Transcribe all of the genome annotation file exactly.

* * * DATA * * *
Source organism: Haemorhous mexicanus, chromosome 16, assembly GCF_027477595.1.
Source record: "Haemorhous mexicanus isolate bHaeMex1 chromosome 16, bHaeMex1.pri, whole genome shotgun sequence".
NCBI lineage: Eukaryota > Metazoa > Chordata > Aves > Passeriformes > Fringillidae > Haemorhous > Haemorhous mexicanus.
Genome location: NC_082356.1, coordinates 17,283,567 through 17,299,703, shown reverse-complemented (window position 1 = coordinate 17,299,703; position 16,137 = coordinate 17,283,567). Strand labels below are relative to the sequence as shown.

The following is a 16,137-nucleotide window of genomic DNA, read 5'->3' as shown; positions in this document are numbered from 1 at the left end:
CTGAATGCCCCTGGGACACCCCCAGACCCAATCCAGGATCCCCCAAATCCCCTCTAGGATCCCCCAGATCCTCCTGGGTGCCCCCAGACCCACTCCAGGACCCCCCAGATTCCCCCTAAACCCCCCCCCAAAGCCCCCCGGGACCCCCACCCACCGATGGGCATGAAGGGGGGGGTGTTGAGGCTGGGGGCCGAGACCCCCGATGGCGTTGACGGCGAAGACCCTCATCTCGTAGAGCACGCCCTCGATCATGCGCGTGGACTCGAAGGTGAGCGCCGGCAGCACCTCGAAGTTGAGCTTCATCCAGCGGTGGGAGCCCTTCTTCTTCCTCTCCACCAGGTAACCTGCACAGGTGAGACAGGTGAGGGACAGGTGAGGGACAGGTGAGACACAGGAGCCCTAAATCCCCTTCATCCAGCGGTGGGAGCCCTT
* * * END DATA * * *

Source organism: Haemorhous mexicanus, chromosome 16, assembly GCF_027477595.1.
Source record: "Haemorhous mexicanus isolate bHaeMex1 chromosome 16, bHaeMex1.pri, whole genome shotgun sequence".
NCBI lineage: Eukaryota > Metazoa > Chordata > Aves > Passeriformes > Fringillidae > Haemorhous > Haemorhous mexicanus.
Genome location: NC_082356.1, coordinates 17,283,567 through 17,299,703, shown reverse-complemented (window position 1 = coordinate 17,299,703; position 16,137 = coordinate 17,283,567). Strand labels below are relative to the sequence as shown.

The following is a 16,137-nucleotide window of genomic DNA, read 5'->3' as shown; positions in this document are numbered from 1 at the left end:
CTGAATGCCCCTGGGACACCCCCAGACCCAATCCAGGATCCCCCAAATCCCCTCTAGGATCCCCCAGATCCTCCTGGGTGCCCCCAGACCCACTCCAGGACCCCCCAGATTCCCCCTAAACCCCCCCCCAAAGCCCCCCGGGACCCCCACCCACCGATGGGCATGAAGGGGGGGGTGTTGAGGCTGGGGGCCGAGACCCCCGATGGCGTTGACGGCGAAGACCCTCATCTCGTAGAGCACGCCCTCGATCATGCGCGTGGACTCGAAGGTGAGCGCCGGCAGCACCTCGAAGTTGAGCTTCATCCAGCGGTGGGAGCCCTTCTTCTTCCTCTCCACCAGGTAACCTGCACAGGTGAGACAGGTGAGGGACAGGTGAGGGACAGGTGAGACACAGGAGCCCTAAATCCCCTTCATCCAGCGGTGGGAGCCCTT